Friday, July 02, 2010

Star Begotten


Star Begotten: A Biological Fantasia by H.G. Wells. 1937/2006. Wesleyan University Press. 172 pages.

This is the story of an idea and how it played about in the minds of a number of intelligent people. Whether there was any reality behind this idea it is not the business of the storyteller to say. The reader must judge for himself. One man believed it without the shadow of a doubt and he shall be the principal figure in the story.

Mr. Joseph Davis is feeling a bit overwhelmed by his life. His wife is pregnant with their first child, and, well, things are changing a bit too fast for him. Perhaps that is why he is so open to suggestion. Perhaps not. Maybe Davis has been waiting all his life for an idea to grab hold of him. What is this idea? How did it come to be? Well, readers are told it was "born, so to speak, one morning in November at the Planetarium Club" (37). And the idea itself, for most, would be thought silly, something easily dismissed. Yet, for a few the idea is so stubborn it is transformative.

So what is the idea? The idea that 'cosmic rays' are being sent by the Martians. And these rays are transforming humanity--changing our genes, our chromosomes. Humanity is being manipulated from afar by Martians who would design us into who they would have us to be. That more and more "Martians" are being born on Earth. Unlike Wells' previous novel, War of the Worlds, which features an alien invasion, this time the invasion is coming from within, without any ships having landed at all.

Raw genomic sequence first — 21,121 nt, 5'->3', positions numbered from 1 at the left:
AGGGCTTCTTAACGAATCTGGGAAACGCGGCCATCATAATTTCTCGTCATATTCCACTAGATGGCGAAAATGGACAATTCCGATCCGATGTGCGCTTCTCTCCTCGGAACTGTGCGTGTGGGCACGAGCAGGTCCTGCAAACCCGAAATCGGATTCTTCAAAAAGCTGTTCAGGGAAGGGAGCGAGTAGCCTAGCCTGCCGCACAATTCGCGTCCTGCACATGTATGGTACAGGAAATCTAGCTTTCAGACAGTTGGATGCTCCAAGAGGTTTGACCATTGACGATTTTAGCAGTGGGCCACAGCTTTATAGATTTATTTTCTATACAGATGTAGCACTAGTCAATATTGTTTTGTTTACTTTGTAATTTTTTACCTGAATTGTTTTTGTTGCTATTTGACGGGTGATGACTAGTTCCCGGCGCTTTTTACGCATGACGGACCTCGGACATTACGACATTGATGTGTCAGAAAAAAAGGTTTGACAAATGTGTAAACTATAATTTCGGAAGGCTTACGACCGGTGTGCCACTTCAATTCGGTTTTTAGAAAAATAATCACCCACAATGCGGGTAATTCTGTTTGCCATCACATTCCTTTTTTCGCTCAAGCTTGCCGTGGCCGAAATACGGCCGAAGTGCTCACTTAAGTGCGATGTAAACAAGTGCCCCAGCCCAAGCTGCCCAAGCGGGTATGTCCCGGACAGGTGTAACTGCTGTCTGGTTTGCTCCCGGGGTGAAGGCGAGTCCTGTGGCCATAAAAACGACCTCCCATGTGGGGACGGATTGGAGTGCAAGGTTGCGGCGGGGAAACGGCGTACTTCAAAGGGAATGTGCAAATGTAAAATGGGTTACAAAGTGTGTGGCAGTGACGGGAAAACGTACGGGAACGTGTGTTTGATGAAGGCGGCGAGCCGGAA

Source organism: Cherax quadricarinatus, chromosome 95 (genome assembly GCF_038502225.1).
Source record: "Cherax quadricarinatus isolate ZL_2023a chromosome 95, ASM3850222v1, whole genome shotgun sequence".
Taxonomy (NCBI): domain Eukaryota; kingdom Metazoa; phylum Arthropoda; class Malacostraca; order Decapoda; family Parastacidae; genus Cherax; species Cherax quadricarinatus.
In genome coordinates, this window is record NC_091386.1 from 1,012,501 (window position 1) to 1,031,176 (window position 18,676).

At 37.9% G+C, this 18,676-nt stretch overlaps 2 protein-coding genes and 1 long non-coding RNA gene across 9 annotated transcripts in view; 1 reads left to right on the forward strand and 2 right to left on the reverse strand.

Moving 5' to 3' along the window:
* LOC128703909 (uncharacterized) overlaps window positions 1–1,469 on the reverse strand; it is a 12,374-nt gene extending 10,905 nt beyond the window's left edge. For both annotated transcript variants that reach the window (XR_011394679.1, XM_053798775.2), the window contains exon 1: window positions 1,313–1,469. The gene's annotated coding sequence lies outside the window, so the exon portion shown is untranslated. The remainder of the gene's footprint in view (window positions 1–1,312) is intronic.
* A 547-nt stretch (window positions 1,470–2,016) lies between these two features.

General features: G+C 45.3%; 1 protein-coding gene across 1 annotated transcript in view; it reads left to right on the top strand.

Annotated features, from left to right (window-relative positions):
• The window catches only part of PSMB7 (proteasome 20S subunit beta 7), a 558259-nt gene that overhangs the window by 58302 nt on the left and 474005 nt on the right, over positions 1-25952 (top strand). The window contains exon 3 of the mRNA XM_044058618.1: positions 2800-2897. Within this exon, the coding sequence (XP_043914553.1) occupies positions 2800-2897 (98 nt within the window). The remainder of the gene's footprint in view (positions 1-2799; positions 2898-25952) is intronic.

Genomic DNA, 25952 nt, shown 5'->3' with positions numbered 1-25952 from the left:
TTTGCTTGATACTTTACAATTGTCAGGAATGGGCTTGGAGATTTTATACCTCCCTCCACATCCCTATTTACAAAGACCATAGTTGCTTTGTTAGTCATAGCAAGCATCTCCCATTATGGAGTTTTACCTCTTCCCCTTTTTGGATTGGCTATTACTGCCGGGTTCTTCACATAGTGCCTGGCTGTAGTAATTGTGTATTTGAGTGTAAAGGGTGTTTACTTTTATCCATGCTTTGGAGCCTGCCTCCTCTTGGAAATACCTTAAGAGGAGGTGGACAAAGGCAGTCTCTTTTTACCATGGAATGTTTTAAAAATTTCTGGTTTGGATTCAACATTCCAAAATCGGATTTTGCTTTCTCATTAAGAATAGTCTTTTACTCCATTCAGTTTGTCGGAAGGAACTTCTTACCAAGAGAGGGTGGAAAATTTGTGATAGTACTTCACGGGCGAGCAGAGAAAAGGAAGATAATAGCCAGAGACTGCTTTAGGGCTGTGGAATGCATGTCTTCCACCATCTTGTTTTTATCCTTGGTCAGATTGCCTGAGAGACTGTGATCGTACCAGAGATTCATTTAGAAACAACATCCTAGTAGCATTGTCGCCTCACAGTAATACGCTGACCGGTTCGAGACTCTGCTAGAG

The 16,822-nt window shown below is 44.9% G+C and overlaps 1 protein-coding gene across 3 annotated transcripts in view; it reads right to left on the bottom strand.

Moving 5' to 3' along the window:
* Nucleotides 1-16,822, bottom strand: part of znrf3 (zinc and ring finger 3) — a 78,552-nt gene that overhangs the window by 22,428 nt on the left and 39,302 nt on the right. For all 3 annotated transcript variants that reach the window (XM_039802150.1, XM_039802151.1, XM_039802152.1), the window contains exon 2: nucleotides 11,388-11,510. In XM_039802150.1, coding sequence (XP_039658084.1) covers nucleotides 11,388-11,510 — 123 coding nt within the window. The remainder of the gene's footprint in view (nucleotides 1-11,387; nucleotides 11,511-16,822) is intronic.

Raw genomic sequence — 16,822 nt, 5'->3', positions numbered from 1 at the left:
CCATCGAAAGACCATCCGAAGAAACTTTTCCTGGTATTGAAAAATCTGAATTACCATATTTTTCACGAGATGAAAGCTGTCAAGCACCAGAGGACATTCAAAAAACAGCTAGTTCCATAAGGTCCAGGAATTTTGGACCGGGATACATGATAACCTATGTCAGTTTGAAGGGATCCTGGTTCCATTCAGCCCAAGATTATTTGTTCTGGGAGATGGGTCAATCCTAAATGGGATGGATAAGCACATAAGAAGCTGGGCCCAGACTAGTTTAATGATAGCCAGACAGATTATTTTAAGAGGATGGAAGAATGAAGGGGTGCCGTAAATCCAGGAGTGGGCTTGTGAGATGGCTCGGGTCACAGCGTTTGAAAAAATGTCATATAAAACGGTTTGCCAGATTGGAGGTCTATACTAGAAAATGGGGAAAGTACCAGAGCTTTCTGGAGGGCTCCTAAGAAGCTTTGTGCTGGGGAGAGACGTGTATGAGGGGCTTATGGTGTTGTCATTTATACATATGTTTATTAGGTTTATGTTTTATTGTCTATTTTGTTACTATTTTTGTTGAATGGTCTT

Once Davis believes this, his life will never be the same. He'll never look at his wife in the same way. (For he's convinced his wife is one of them, a Martian. And his unborn child is as well.) Davis finds a few people who agree with him, who believe, who let this idea take a hold of them as well. Though I think Davis remains the most obsessed with this idea. He uses it to explain the world around him, to explain all the rapid changes he's witnessing.

Star Begotten is an interesting read. One thing that surprised me is that these believers saw the Martians bringing sanity to the human race. They believed the Martians were older and wiser beings that would 'help' humanity. I can't say that I liked the book--not in the same way as I liked Wells' other novels. But I am glad I read it.


Man is what we've got. Humanity is humanity. Starry souls are born not made. (120)
What would a world of human beings that had, as Davis has put it, gone sane, be like? (125)

In general terms--that is what I see before us. Like a great door beginning to open. Sanity coming, sanity growing, broadening power, quickening tempo, and such a great life ahead as will make the whole course of history up to the present day seem like a crazy, incredible nightmare before the dawn. That is what I believe in my bones. (131)


© Becky Laney of Becky's Book Reviews

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I am interested in reviewing books and audio books. This blog focuses on books written for middle grade on up (essentially 10 to a 110). I review middle grade fiction and young adult fiction (aka tween and teen).

I also review adult books.

I read in a variety of genres including realistic fiction, historical fiction, mystery, romance, science fiction, fantasy, literary fiction, and chick lit. (I've read one western to date.)

I read a few poetry books, a few short story collections, a few graphic novels, a few nonfiction books.

I am especially fond of:

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